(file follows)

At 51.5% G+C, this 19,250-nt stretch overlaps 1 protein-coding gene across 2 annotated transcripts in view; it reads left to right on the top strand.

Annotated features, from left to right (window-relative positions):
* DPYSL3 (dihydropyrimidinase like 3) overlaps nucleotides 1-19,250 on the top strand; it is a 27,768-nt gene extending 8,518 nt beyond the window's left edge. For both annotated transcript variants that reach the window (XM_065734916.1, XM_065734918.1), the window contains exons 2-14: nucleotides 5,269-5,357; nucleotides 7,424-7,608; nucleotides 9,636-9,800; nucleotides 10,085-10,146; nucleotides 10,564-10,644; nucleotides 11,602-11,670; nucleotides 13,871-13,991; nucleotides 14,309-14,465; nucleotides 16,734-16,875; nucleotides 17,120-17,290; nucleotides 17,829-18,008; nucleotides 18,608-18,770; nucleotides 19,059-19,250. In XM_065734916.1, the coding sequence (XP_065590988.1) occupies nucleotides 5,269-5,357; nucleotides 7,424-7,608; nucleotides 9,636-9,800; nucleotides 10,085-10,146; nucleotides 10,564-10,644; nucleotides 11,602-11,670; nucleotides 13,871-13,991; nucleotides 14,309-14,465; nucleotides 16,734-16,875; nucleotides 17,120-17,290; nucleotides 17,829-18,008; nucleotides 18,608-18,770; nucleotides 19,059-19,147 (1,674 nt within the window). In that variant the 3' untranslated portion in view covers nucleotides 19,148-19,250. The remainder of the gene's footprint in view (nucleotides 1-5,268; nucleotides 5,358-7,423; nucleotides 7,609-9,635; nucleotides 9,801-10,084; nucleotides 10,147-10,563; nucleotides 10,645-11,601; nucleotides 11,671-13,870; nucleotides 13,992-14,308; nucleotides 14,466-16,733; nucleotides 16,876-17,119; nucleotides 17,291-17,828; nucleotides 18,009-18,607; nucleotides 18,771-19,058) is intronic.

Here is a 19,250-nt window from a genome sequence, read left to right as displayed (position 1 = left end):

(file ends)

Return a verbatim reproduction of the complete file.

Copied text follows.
At 51.5% G+C, this 19,250-nt stretch overlaps 1 protein-coding gene across 2 annotated transcripts in view; it reads left to right on the top strand.

Annotated features, from left to right (window-relative positions):
* DPYSL3 (dihydropyrimidinase like 3) overlaps nucleotides 1-19,250 on the top strand; it is a 27,768-nt gene extending 8,518 nt beyond the window's left edge. For both annotated transcript variants that reach the window (XM_065734916.1, XM_065734918.1), the window contains exons 2-14: nucleotides 5,269-5,357; nucleotides 7,424-7,608; nucleotides 9,636-9,800; nucleotides 10,085-10,146; nucleotides 10,564-10,644; nucleotides 11,602-11,670; nucleotides 13,871-13,991; nucleotides 14,309-14,465; nucleotides 16,734-16,875; nucleotides 17,120-17,290; nucleotides 17,829-18,008; nucleotides 18,608-18,770; nucleotides 19,059-19,250. In XM_065734916.1, the coding sequence (XP_065590988.1) occupies nucleotides 5,269-5,357; nucleotides 7,424-7,608; nucleotides 9,636-9,800; nucleotides 10,085-10,146; nucleotides 10,564-10,644; nucleotides 11,602-11,670; nucleotides 13,871-13,991; nucleotides 14,309-14,465; nucleotides 16,734-16,875; nucleotides 17,120-17,290; nucleotides 17,829-18,008; nucleotides 18,608-18,770; nucleotides 19,059-19,147 (1,674 nt within the window). In that variant the 3' untranslated portion in view covers nucleotides 19,148-19,250. The remainder of the gene's footprint in view (nucleotides 1-5,268; nucleotides 5,358-7,423; nucleotides 7,609-9,635; nucleotides 9,801-10,084; nucleotides 10,147-10,563; nucleotides 10,645-11,601; nucleotides 11,671-13,870; nucleotides 13,992-14,308; nucleotides 14,466-16,733; nucleotides 16,876-17,119; nucleotides 17,291-17,828; nucleotides 18,009-18,607; nucleotides 18,771-19,058) is intronic.

Here is a 19,250-nt window from a genome sequence, read left to right as displayed (position 1 = left end):